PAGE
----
Leukemia inhibitory factor, a double-edged sword with therapeutic implications in human diseases

Jianming Wang, Chun Yuan Chang, Xue Yang, Fan Zhou, Juan Liu, Zhaohui Feng, Wenwei Hu

Research output: Contribution to journalReview articlepeer-review

7 Scopus citations


Leukemia inhibitory factor (LIF) is a pleiotropic cytokine of the interleukin-6 (IL-6) superfamily. LIF was initially discovered as a factor to induce the differentiation of myeloid leukemia cells and thus inhibit their proliferation. Subsequent studies have highlighted the multi-functions of LIF under a wide variety of physiological and pathological conditions in a highly cell-, tissue-, and context-dependent manner. Emerging evidence has demonstrated that LIF plays an essential role in the stem cell niche, where it maintains the homeostasis and regeneration of multiple somatic tissues, including intestine, neuron, and muscle. Further, LIF exerts a crucial regulatory role in immunity and functions as a protective factor against many immunopathological diseases, such as infection, inflammatory bowel disease (IBD), and graft-verse-host disease (GVHD). It is worth noting that while LIF displays a tumor-suppressive function in leukemia, recent studies have highlighted the oncogenic role of LIF in many types of solid tumors, further demonstrating the complexities and context-dependent effects of LIF. In this review, we summarize the recent insights into the roles and mechanisms of LIF in stem cell homeostasis and regeneration, immunity, and cancer, and discuss the potential therapeutic options for human diseases by modulating LIF levels and functions.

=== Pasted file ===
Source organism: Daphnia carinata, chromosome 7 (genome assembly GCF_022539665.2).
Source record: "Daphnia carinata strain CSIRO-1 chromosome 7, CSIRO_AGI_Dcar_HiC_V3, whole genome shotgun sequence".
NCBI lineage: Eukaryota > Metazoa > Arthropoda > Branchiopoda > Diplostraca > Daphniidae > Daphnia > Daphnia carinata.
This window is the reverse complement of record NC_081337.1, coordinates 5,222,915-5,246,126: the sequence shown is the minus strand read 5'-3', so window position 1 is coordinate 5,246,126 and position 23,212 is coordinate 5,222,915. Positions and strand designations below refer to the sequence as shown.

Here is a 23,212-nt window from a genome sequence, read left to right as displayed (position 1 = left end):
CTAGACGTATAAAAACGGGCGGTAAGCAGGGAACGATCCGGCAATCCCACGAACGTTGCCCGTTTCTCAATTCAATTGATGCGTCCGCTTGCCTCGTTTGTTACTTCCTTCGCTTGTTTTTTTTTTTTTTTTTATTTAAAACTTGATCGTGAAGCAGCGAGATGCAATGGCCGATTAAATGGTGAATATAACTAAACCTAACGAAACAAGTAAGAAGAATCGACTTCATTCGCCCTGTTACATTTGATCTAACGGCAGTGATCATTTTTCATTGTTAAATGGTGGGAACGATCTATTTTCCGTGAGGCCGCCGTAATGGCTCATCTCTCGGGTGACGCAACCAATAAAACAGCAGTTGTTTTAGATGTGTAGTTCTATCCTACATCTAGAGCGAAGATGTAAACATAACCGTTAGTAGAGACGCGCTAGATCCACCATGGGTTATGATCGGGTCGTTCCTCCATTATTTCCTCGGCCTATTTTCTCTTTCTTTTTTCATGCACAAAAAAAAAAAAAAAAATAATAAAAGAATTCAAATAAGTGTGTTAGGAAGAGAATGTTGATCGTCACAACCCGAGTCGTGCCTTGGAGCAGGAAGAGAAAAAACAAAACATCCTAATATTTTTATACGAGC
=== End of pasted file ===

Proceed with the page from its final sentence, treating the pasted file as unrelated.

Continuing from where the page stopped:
Original languageEnglish (US)
Pages (from-to)331-343
Number of pages13
JournalMolecular Therapy
Issue number2
StatePublished - Feb 1 2023

All Science Journal Classification (ASJC) codes

  • Molecular Medicine
  • Molecular Biology
  • Genetics
  • Pharmacology
  • Drug Discovery


  • cancer
  • immunity
  • leukemia inhibitory factor
  • stem cell
  • therapy


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